[SOLVED] How to pass a chr variable into r"(…)"?


I’ve seen that since 4.0.0, R supports raw strings using the syntax r"(...)". Thus, I could do:

#> [1] "C:\\THIS\\IS\\MY\\PATH\\TO\\FILE.CSV"

While this is great, I can’t figure out how to make this work with a variable, or better yet with a function. See this comment which I believe is asking the same question.

This one can’t even be evaluated:

construct_path <- function(my_path) {

Error: malformed raw string literal at line 2


Error: unexpected ‘}’ in "}"

Nor this attempt:

construct_path_2 <- function(my_path) {
  paste0(r, my_path)


Error: ‘\T’ is an unrecognized escape in character string starting ""(C:\T"

Desired output

# pseudo-code

#> [1] "C:\\THIS\\IS\\MY\\PATH\\TO\\FILE.CSV"


In light of @KU99’s comment, I want to add the context to the problem. I’m writing an R script to be run from command-line using WIndows’s CMD and Rscript. I want to let the user who executes my R script to provide an argument where they want the script’s output to be written to. And since Windows’s CMD accepts paths in the format of C:\THIS\IS\MY\PATH\TO, then I want to be consistent with that format as the input to my R script. So ultimately I want to take that path input and convert it to a path format that is easy to work with inside R. I thought that the r"()" thing could be a proper solution.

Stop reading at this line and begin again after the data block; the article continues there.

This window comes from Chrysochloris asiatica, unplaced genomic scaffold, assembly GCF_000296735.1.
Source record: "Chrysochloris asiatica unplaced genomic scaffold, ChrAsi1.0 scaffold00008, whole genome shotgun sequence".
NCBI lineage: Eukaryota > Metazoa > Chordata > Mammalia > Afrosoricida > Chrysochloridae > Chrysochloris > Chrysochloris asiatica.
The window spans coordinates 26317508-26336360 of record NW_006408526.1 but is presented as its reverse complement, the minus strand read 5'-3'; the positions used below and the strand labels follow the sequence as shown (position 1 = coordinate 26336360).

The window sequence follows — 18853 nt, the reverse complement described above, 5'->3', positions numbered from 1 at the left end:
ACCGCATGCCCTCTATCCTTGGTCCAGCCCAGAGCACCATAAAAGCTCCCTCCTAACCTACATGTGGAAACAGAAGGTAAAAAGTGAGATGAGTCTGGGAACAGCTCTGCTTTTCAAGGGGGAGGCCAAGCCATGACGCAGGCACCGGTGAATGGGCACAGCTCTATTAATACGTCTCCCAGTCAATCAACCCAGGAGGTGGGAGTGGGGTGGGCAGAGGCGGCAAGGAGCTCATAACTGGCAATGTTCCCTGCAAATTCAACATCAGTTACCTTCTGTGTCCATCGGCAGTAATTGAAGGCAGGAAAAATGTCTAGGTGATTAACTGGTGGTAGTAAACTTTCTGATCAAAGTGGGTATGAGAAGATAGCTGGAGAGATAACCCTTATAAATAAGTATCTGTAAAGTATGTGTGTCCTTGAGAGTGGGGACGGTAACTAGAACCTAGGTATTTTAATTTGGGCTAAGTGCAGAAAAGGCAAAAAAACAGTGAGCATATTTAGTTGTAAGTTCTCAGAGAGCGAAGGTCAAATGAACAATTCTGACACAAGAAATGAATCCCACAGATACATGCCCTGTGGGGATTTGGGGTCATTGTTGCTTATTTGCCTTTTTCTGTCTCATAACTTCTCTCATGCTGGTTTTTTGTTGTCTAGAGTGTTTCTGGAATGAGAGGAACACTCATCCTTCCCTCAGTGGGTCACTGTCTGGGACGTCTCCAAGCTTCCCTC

I think you’re getting confused about what the string literal syntax does. It just says "don’t try to escape any of the following characters". For external inputs like text input or files, none of this matters.

For example, if you run this code

path <- readline("> enter path: ")

You will get this prompt:

> enter path:

and if you type in your (unescaped) path:

> enter path: C:\Windows\Dir

You get no error, and your variable is stored appropriately:

#> [1] "C:\\Windows\\Dir"

This is not in any special format that R uses, it is plain text. The backslashes are printed in this way to avoid ambiguity but they are "really" just single backslashes, as you can see by doing

#> C:\Windows\Dir

The string literal syntax is only useful for shortening what you need to type. There would be no point in trying to get it to do anything else, and we need to remember that it is a feature of the R interpreter – it is not a function nor is there any way to get R to use the string literal syntax dynamically in the way you are attempting. Even if you could, it would be a long way for a shortcut.

Answered By – Allan Cameron

Answer Checked By – Senaida (BugsFixing Volunteer)

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